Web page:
A bit of Chem: Flavonoids and Anthraquinones

So, someone asked a question while I was away. It was a good question.

It had to do with natural dyes and flavonoids, and how they compare to anthraquinones.

“What?” some of you are no doubt querying.

The Difference Between Dyes

Fiber Chemistry

Anthraquinones are a common structure for acid dyes to be based off. Flavonoids are a common structure for some natural dyes.

So here’s the most basic structure of an anthraquinone:


And here’s the most basic structure of a flavenoid:

You can see, they’re pretty similar. Big difference is that the phenol rings (the hexagons) have a linker in flavenoid, and not in the anthraquinone. As you get more complicated, that starts to seem a little less important.

One important thing to note here is that these basic structures make the chemical colored, that’s actually the most defining feature of a dye chemical. The “dye” aspect is usually added on after the fact, or if it’s a natural dye, is a lucky chance addition for the dyer.

Here are some simple-ish anthraquinone dyes:


Acid Blue, Vat Violet, the dye that makes your gas blue, and Disperse Red

These are dyes made synthetically, but the colors from lichen, fungi, rhubarb, buckthorn, and senna are all anthraquinone colors as well.

Here’s an example of a far more complex flavenoid dye. This is marigold dye, “patulitin.”


And here’s a few flavenoid colors…

Luteolin, the yellow from weld:


Quercitin, the yellow from onions (and part of the color from oak and tea):


Which is all a very long, roundabout way to say that structurally they are very similar. Most of the natural dye flavenoids are in the yellow/orange range (but not universally so), while the anthraquinones are mostly in the blue range (but not universally so). The main difference between them as DYES, is that with most flavenoids you need a mordant in order to serve as a linker to bind it to the fiber, while most anthraquinone dyes are synthesized with an acid moiety like a sulfate or the like. But the natural ones (aforementioned lichen, etc) will need a mordant, just like the flavenoids.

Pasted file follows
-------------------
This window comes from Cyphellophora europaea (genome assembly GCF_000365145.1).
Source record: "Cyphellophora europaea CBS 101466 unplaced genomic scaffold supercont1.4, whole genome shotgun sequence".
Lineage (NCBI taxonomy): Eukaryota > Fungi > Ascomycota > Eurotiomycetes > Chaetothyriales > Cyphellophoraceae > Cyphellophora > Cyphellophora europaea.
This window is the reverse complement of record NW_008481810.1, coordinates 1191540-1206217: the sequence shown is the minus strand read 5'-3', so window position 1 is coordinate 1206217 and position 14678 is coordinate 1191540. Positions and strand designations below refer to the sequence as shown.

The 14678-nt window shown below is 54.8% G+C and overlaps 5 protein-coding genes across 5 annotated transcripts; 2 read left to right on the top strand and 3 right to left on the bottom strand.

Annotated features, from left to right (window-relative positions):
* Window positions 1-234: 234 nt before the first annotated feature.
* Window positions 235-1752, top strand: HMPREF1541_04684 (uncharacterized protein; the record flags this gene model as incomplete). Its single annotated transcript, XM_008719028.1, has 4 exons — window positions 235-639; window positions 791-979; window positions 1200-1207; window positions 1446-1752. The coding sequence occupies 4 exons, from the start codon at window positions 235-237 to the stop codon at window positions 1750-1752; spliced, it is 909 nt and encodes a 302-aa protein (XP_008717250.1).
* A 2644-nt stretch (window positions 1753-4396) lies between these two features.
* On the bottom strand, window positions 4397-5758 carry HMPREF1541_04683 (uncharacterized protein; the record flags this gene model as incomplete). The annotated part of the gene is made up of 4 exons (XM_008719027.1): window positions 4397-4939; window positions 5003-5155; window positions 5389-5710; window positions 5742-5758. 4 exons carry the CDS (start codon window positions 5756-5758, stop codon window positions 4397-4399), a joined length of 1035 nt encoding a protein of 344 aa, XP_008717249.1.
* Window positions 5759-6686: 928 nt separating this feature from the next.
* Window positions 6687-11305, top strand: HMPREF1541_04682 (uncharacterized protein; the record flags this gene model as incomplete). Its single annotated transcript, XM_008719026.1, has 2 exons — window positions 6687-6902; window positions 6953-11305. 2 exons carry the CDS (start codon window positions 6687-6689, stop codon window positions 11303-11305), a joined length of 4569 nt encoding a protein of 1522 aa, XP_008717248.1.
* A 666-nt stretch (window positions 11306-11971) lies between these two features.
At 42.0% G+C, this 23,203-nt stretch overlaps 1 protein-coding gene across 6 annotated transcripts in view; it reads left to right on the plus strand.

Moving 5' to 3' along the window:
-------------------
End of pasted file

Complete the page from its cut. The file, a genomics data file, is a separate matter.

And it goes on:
Hope that answers your question!

That’s all for now!
~The Gnome



Sorry for the radio silence, guys.

I’ve been away at Army training in California (I’m a Reservist). The shop’s still been operational as a lovely friend offered to keep things running.

I hope to get more things in the dyepot shortly. There will be another brief bout of training (this time in Texas), and then I should be back under steam for dyeing.


That’s all for now!
~The Gnome

We are running low on Insi, and thus are considering the next run of yarn.

Input? What would YOU like to see?

1. More Insi (100% Tunis Fingering) – $25 a skein

2. Deluxe Insi (80%/20% Tunis/Silk Fingering) – ~$28 a skein

3. Dorset Sock (100% Dorset Fingering) – ~25$ a skein

4. Deluxe Dorset Sock (80/20 Dorset/Silk Fingering) – ~$28 a skein

5. Rambo/Finn/Polwarth Sweater (Fine-non-merino DK/Worsted) -~22? a skein

Prices are not set in stone. I’m least clear on the pricing on the thicker yarn. It’d be less, probably, not sure since the fiber runs more.

Thoughts? I can likely only do one of these this coming year.

That’s all for now!
~The Gnome

Starry Night

This is a new colorway I designed. The inspiration is probably my favorite painting ever, Starry Night by Vincent van Gogh.

Starry Night by Vincent van Gogh
Starry Night by Vincent van Gogh

So we set out to dye it. As is my default, I used a kettle method and space dyed it. The yarn picks up on the greens and blues, with “sparks” of the sun/stars in golden orange.

Starry Night - Insi

I dye this with a moderately large “star” part (the gold) deliberately so that it will tend to run together when knit into more swirly van Gogh spirals.

If you find the right pattern, you can maximize this effect. For instance, “Pieces of Eight.” (A note that this is a neat pattern, but being free, has errors and a bit insufficient charts).

Pieces of Eight 0

Pieces of Eight 1

Pieces of Eight 2

If, however, you knit it more “normally” in the round then the gold will spiral upwards like it did in this hat I knit (Basic hat, nothing fancy).

Starry Night Hat

And then finally if you pick a pattern that will break things up, like Zippy then you get short “stars” like this!

Starry Night Sock

I can dye this in any yarn or fiber! I’m really pleased with it. Welcome to the Gnomespun flock, Starry Night!

That’s all for now!
~The Gnome

Web Updates

You’ll notice from this page that the website has changed!

This is the first of some updates that I’m going to be putting the site through, getting it up to date with the most current version of what Gnomespun Yarn and Fiber Arts is doing!

So keep an eye out, as I add some new reference pages and clarify others!

That’s all for now!
~The Gnome